Thousands of mothers who are missing out on their full State Pension entitlement after mistakes were made calculating their entitlement have started to receive letters from HMRC to redress the error.
The letters are being sent to women who have taken time off work to raise children since 1978, after the underpayments were highlighted in the Department for Work and Pensions (DWP) July 2022 annual report. Women may have been underpaid by tens of thousands of pounds each over the course of their retirement as they didn’t receive National Insurance credits towards their State Pension entitlement.
If you receive a letter from HMRC that suggests you could be one of those affected, it’s important to check if you’re owed a State pension back payment. On average, HMRC is expected to owe affected women £5,000 each, and letters are being sent out over the next 18 months, with those over State Pension age the first to receive them.
According to MoneySavingExpert, the letter will be titled “You may be eligible for Home Responsibilities Protection” and will urge you to visit the Gov.uk HRP page. If you’re worried about scammers using this issue to approach you, you can call HMRC on 0300 200 3500 to check that the letter is genuine.
The issue was originally flagged by Sir Steve Webb, former Pensions Minister and consultant at Lane, Clark & Peacock (LCP), and corrections made to women’s records in 2011 saw 36,000 receive a share of £83m. However, the DWP report reveals there could be thousands more women still missing out on their rightful State Pension entitlement.
It is not the first time that women’s pensions have been underpaid. This latest issue follows the scandal surrounding underpayment of the State Pension to married women and widows who claimed their State Pension before April 2016. They were entitled to higher rates based on their husbands’ records, with the amount underpaid estimated to be around £1.5 billion. Many pensioners are continuing to be underpaid as a result of the mistakes, and tens of thousands have passed away without receiving a penny of the money they were owed.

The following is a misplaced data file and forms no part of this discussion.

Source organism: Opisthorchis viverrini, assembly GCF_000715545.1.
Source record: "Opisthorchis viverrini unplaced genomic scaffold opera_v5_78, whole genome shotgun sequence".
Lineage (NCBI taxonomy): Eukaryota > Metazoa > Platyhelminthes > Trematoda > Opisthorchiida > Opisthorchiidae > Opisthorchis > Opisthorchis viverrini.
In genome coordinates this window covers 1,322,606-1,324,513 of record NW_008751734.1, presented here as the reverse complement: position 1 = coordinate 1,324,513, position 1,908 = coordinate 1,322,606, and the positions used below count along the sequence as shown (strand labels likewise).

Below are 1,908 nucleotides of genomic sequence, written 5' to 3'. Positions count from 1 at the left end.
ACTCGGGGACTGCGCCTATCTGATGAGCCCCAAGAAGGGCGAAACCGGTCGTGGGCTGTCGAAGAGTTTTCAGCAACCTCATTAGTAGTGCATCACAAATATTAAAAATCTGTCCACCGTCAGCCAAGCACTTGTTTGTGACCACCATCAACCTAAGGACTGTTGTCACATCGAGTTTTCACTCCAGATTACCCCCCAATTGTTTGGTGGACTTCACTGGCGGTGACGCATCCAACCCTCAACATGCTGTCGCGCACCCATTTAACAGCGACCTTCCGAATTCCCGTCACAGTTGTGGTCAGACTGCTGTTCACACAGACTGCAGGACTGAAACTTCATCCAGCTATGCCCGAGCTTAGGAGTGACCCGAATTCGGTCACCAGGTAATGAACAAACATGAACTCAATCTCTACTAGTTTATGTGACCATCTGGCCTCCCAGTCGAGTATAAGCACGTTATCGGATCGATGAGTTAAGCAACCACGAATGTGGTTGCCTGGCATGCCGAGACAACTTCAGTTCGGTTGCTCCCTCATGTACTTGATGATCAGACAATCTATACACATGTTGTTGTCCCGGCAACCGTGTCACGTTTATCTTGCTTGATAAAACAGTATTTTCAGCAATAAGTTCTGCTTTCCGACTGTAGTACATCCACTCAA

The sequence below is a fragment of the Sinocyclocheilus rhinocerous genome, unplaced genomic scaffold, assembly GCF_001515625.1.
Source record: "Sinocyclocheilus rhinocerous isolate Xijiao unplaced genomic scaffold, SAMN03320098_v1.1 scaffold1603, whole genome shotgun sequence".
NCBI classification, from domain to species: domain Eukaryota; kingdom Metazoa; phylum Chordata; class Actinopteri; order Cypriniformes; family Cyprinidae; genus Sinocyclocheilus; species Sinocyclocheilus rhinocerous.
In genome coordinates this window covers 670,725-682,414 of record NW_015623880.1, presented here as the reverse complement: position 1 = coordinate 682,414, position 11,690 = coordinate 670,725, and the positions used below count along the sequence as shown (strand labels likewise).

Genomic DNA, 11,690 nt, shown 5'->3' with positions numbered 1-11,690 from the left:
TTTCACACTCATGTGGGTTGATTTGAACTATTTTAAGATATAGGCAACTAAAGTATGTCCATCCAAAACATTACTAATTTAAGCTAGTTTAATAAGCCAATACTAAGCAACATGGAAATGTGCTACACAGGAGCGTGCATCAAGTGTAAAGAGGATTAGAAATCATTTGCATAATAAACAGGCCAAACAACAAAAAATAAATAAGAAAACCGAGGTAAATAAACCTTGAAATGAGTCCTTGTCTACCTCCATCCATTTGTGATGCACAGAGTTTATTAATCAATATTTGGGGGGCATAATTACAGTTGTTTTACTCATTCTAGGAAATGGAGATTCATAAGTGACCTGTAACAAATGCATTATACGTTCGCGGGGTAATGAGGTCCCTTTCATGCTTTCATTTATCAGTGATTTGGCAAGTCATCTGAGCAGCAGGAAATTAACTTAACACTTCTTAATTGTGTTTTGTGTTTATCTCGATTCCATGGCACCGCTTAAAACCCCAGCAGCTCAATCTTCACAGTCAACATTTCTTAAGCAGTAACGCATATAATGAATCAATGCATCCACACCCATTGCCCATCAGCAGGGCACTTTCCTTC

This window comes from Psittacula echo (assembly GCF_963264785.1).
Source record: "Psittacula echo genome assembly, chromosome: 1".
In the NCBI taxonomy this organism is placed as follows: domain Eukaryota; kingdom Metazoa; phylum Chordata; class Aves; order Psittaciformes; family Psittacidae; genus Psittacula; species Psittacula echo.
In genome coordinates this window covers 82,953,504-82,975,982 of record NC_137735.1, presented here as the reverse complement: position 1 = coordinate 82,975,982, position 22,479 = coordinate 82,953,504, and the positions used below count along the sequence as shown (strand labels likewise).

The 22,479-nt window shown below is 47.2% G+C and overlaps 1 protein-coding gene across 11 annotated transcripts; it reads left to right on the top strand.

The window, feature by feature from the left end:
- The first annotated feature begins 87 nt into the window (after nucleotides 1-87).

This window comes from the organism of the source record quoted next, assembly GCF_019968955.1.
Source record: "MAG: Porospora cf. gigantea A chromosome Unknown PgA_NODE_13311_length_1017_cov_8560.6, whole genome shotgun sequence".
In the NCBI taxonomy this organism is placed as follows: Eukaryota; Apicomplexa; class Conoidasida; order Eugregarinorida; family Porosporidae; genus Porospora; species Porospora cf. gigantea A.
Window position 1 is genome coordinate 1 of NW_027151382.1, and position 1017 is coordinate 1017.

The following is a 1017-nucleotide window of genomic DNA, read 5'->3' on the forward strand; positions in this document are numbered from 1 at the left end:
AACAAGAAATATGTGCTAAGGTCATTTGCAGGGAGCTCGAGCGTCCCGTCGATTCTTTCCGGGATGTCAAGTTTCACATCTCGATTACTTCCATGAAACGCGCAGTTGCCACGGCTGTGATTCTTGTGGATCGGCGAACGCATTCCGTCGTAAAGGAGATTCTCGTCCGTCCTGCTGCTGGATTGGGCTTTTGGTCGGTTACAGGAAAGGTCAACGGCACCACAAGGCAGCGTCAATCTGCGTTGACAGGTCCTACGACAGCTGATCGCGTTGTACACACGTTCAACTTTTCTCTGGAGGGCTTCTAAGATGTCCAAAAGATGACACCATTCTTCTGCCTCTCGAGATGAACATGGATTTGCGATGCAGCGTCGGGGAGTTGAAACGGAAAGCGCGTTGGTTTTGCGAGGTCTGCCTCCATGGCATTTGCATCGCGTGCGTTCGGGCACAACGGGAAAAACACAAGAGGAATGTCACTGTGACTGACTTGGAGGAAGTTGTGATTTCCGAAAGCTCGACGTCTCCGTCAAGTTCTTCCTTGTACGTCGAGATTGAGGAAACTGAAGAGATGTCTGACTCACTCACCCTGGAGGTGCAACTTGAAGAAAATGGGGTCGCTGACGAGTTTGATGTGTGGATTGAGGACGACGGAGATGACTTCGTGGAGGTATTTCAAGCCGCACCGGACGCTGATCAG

The DWP has promised to track down and pay the amount owed to those who have been affected by the end of 2024. Read more in our article Is my State Pension being underpaid? and Underpaid State Pension scandal shows system not fit for purpose.
Are you affected?
Since 1978, parents who took time out of work to care for their children should have been given credits for those years to complete any gaps in their NI record.
Known originally as ‘Home Responsibilities Protection’, the system was designed to protect parents’ State Pension entitlement while they were out of work and bringing up children. The National Insurance credit system replaced HRP in 2010 for carers taking time off work to look after others.
HRP was given to those claiming child benefit, or in receipt of income support if they were caring for a person with a serious illness or disability. HRP and now NI credits are important as they ensure you aren’t left with gaps in your NI record, and count towards the ‘qualifying years’ you need to be entitled to the State Pension. You may also be able to claim NI credits if you’re a grandparent caring for grandchildren. Find out more in our article Caring for grandchildren: how it can help boost your State Pension.
The current full New State pension is £203.85 a week in the 2023/24 tax year. However, you’ll only be eligible for the maximum new State Pension if you’ve made 35 ‘qualifying years’ of NICs, and you must have at least 10 years’ worth to receive any State pension at all. You usually get qualifying years for every year you’re in work, and earning above a minimum amount (£242 a week in the 2023/24 tax year) or if you’re paying voluntary contributions. However, you can also get National Insurance credits if you’ve taken time out of the workplace to bring up children, or look after someone who’s ill or disabled. Read more in our article How the State Pension works.